Archives are already stories.(Burton 2005, 20)
Anthropologist and historian Ann Stoler (2009, 1) describes archives as ‘active, generative substances with histories[, …] documents with itineraries of their own’. She urges scholars to engage with them as ‘cultural artifacts of fact production, of taxonomies in the making, and of disparate notions of what made up colonial authority’ (Stoler 2002, 91).
This chapter takes up her challenge in a study of the archive of the West Australian Department of Indigenous Affairs (DIA) archive. This sprawling collection is a storehouse of stories documenting 74 years of state power over Aboriginal people. This chapter traces the archive's history of development as an instrument of colonial hegemony and control from the early 1900s, in the context of the lives of its administrators, and outlines the controversies that followed the collection's release for public access in the 1970s. Captured in its files are thousands of stories about Aboriginal people, and this chapter examines some of those stories that have inspired works by Aboriginal writers in theatre, history, literature and film.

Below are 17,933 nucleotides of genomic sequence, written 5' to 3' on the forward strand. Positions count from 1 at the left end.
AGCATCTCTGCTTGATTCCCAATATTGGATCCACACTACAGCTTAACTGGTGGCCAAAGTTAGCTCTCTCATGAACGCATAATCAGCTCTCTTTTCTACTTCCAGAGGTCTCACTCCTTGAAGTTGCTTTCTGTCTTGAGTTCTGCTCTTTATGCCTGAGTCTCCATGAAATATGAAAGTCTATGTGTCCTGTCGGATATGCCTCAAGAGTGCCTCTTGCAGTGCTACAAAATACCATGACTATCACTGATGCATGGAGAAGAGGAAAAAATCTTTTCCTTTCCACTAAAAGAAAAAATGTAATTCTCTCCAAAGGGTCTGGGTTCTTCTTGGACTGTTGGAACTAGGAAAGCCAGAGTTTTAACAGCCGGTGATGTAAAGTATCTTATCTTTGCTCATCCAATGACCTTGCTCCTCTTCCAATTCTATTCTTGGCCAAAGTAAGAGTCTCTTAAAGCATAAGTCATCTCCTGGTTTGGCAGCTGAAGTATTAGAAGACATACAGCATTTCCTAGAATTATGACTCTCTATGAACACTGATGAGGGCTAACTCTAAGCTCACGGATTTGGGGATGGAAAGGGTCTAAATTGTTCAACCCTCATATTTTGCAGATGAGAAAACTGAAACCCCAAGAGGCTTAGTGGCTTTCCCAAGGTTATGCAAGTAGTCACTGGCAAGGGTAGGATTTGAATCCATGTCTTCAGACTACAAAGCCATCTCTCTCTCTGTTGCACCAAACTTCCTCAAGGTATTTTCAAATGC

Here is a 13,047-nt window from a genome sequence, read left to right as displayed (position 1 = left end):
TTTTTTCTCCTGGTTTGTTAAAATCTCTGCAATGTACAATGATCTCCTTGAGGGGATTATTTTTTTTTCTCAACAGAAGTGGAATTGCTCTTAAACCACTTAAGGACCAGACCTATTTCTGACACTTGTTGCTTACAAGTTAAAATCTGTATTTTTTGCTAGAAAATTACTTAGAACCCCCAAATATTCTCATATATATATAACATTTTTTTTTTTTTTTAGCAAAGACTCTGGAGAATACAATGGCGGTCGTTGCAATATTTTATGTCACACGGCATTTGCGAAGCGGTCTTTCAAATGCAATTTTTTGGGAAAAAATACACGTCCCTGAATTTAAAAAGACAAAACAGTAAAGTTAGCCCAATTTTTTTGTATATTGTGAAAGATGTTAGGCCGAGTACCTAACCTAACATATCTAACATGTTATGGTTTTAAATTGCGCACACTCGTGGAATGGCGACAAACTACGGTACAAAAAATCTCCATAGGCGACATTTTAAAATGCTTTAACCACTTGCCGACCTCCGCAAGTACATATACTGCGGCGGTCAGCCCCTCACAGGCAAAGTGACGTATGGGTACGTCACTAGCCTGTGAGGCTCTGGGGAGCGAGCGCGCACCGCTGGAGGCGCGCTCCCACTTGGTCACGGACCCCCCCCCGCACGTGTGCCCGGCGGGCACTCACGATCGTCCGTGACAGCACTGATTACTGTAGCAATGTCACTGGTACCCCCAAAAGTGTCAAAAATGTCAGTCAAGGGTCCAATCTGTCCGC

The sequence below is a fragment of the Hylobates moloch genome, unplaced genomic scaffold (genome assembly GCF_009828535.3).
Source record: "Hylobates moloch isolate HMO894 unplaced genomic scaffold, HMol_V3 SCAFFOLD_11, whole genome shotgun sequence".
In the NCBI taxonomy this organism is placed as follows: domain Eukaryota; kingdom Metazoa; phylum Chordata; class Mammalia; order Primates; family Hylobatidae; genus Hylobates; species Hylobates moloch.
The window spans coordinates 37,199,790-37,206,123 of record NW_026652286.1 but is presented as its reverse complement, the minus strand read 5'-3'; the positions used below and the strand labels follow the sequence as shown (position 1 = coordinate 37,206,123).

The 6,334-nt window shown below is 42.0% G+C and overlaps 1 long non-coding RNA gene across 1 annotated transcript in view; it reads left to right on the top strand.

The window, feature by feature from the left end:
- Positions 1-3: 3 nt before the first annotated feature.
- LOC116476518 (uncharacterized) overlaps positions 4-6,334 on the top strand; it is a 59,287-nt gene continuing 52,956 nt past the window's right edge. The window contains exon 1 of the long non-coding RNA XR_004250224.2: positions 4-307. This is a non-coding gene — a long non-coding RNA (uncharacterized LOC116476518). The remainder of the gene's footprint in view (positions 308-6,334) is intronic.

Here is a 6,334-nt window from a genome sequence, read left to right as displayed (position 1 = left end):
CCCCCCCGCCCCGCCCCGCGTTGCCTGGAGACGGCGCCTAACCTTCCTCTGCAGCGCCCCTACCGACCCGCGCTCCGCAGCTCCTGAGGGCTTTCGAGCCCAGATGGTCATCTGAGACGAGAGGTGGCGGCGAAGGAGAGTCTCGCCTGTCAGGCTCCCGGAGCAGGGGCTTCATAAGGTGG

As an approach to the task of writing archival histories, renowned historian John Randolph (2005, 210) proposes biography as a ‘heuristic metaphor’, since archives ‘lead social lives and have character, have histories of production, exchange, and use across and among a number of social and institutional settings’, and they connect with lived experiences of the archivists and researchers. Anthropologist Nicholas Dirks (2002, 58) suggests an ethnographic frame for studying how the archive functions as a ‘discursive formation […] that reflects the categories and operations of the state itself [and how] the state literally produces, adjudicates, organizes and maintains the discourses that become available as primary texts of history’. This chapter combines both approaches in a ‘biographical ethnography’ of the DIA archive and the myriad stories contained within. The archive's files document the institutionalized racism and totalitarian controls exercized over Aboriginal peoples in Western Australia from 1898 to 1972. For authors Lauren Marsh and Steve Kinnane (2003, 113) the archive is the relic instrument of a ‘repressive regime’ in the manner of the Stasi records of the former East Germany. Archivist Eric Ketelaar describes such archives as the ‘record-prison’ of ‘womb-to-tomb’ surveillance (Miller 1971, cited in Ketelaar 2002, 228).